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Attorney General Sues Amazon for Failing to Keep Workers Safe From COVID-19

An Amazon employee at work (Photo provided by Amazon)

Feb. 17, 2021 By Michael Dorgan

The New York State Attorney General Letitia James is suing Amazon for allegedly failing to keep its employees safe from COVID-19 – including workers at its facility in Queens.

James filed a lawsuit against Amazon Tuesday, accusing the tech giant of “repeatedly and persistently” failing to take measures to protect its workers from the virus since the outbreak began.

The lawsuit identifies Amazon’s DBK1 distribution center in Woodside, located at 1 Bulova Ave., and its JFK8 fulfillment center in Staten Island in the filing.

Amazon, in a statement, said that the lawsuit does not accurately reflect the range of efforts the company implemented to keep its workers safe throughout the pandemic.

The lawsuit claims that Amazon did not comply with state requirements for cleaning and disinfecting after it became aware that workers at the facilities had contracted COVID-19. Other requirements the company did not heed included not closing off sections that infected workers had visited and not increasing air circulation in those areas.

Further, Amazon failed to notify healthy workers who had been in contact with infected staff members. The company also did not provide employees with enough time to perform preventative measures like hygiene, sanitation and social distancing practices, according to court documents.

“Amazon’s flagrant disregard for health and safety requirements has threatened serious illness and grave harm to the thousands of workers in these facilities and poses a continued substantial and specific danger to the public health,” the filing reads.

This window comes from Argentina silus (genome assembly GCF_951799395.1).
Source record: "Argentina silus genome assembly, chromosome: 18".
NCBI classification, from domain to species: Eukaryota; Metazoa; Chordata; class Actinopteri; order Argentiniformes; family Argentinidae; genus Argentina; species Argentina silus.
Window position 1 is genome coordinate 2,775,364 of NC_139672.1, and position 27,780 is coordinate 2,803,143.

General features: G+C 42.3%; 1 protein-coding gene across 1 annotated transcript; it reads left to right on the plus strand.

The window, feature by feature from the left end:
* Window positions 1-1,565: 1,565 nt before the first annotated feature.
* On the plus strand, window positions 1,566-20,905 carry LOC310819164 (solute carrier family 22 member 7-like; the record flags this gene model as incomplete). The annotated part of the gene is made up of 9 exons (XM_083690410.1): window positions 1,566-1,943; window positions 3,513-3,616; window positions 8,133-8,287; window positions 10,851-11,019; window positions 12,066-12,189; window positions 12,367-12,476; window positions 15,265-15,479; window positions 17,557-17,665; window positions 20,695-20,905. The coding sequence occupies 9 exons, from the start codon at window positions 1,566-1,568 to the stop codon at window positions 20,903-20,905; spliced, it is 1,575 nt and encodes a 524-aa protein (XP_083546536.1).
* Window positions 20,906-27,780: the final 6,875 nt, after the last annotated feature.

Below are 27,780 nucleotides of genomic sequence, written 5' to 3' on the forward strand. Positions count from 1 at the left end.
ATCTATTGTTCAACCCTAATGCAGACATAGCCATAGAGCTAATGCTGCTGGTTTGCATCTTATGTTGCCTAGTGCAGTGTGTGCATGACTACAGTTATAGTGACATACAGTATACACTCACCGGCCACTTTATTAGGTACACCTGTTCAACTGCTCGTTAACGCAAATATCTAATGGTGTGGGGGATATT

Amazon, the lawsuit alleges, cut corners with safety requirements so as not to jeopardize its sales volume and productivity rates. The lawsuit noted that Amazon generated $130 billion in profits during the pandemic.

The lawsuit also claims that the company took “swift retaliatory action” to silence workers who spoke out against the alleged lax protocols. For example, one employee at the Staten Island facility was fired in late-March while another worker at the fulfillment center was issued a final written warning in April for making complaints, the filing stated.

Last week Amazon filed a preemptive lawsuit in a Brooklyn federal court to try and stop James’ lawsuit.

Amazon argued that the Attorney General does not have the legal authority to sue Amazon for workplace safety violations since federal labor and safety laws take precedence over New York’s laws.

In last week’s filing, Amazon defended its COVID-19 workplace measures, arguing that it has implemented more than 150 health and safety work procedures to protect employees during the pandemic.

The filing stated that, beginning in March, Amazon began to institute daily temperature checks, formalized contact tracing and rearranged workstations and break rooms to implement social distancing rules.

The company said it has also implemented enhanced cleaning protocols and distributed face masks to all workers in April which are required to be worn at all times.

“Amazon’s efforts far exceed what is required under the law, and, as discussed below, go well beyond measures that the Office of the New York Attorney General has deemed comprehensive,” the filing stated.

Amazon’s DBK1 distribution center in Woodside was identified in the lawsuit (Google Maps)

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